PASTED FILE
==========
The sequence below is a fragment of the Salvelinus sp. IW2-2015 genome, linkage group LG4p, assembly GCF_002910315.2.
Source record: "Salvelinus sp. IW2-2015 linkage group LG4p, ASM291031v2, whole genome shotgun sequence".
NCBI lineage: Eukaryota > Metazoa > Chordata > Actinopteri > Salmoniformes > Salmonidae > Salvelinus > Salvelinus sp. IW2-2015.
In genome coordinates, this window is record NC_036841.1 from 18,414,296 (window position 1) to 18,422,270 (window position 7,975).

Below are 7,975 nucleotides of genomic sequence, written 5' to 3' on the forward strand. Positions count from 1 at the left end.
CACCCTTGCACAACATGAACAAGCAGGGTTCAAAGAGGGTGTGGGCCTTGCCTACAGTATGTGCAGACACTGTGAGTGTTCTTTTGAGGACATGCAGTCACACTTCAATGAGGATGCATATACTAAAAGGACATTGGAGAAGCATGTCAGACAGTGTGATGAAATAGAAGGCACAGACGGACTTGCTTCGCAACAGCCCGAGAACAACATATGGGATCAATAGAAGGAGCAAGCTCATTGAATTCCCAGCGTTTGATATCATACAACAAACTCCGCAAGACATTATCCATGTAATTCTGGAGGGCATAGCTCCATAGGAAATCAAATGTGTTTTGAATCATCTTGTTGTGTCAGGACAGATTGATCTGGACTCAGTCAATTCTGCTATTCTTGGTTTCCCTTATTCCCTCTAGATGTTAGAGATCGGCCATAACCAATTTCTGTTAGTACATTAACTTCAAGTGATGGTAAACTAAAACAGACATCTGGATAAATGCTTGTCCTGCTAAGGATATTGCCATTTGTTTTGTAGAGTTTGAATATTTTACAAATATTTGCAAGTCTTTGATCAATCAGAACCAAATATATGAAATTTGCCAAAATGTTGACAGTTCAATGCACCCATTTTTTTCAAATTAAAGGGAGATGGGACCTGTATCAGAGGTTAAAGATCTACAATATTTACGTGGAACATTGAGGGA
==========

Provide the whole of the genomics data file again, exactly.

The sequence below is a fragment of the Salvelinus sp. IW2-2015 genome, linkage group LG4p, assembly GCF_002910315.2.
Source record: "Salvelinus sp. IW2-2015 linkage group LG4p, ASM291031v2, whole genome shotgun sequence".
NCBI lineage: Eukaryota > Metazoa > Chordata > Actinopteri > Salmoniformes > Salmonidae > Salvelinus > Salvelinus sp. IW2-2015.
In genome coordinates, this window is record NC_036841.1 from 18,414,296 (window position 1) to 18,422,270 (window position 7,975).

Below are 7,975 nucleotides of genomic sequence, written 5' to 3' on the forward strand. Positions count from 1 at the left end.
CACCCTTGCACAACATGAACAAGCAGGGTTCAAAGAGGGTGTGGGCCTTGCCTACAGTATGTGCAGACACTGTGAGTGTTCTTTTGAGGACATGCAGTCACACTTCAATGAGGATGCATATACTAAAAGGACATTGGAGAAGCATGTCAGACAGTGTGATGAAATAGAAGGCACAGACGGACTTGCTTCGCAACAGCCCGAGAACAACATATGGGATCAATAGAAGGAGCAAGCTCATTGAATTCCCAGCGTTTGATATCATACAACAAACTCCGCAAGACATTATCCATGTAATTCTGGAGGGCATAGCTCCATAGGAAATCAAATGTGTTTTGAATCATCTTGTTGTGTCAGGACAGATTGATCTGGACTCAGTCAATTCTGCTATTCTTGGTTTCCCTTATTCCCTCTAGATGTTAGAGATCGGCCATAACCAATTTCTGTTAGTACATTAACTTCAAGTGATGGTAAACTAAAACAGACATCTGGATAAATGCTTGTCCTGCTAAGGATATTGCCATTTGTTTTGTAGAGTTTGAATATTTTACAAATATTTGCAAGTCTTTGATCAATCAGAACCAAATATATGAAATTTGCCAAAATGTTGACAGTTCAATGCACCCATTTTTTTCAAATTAAAGGGAGATGGGACCTGTATCAGAGGTTAAAGATCTACAATATTTACGTGGAACATTGAGGGA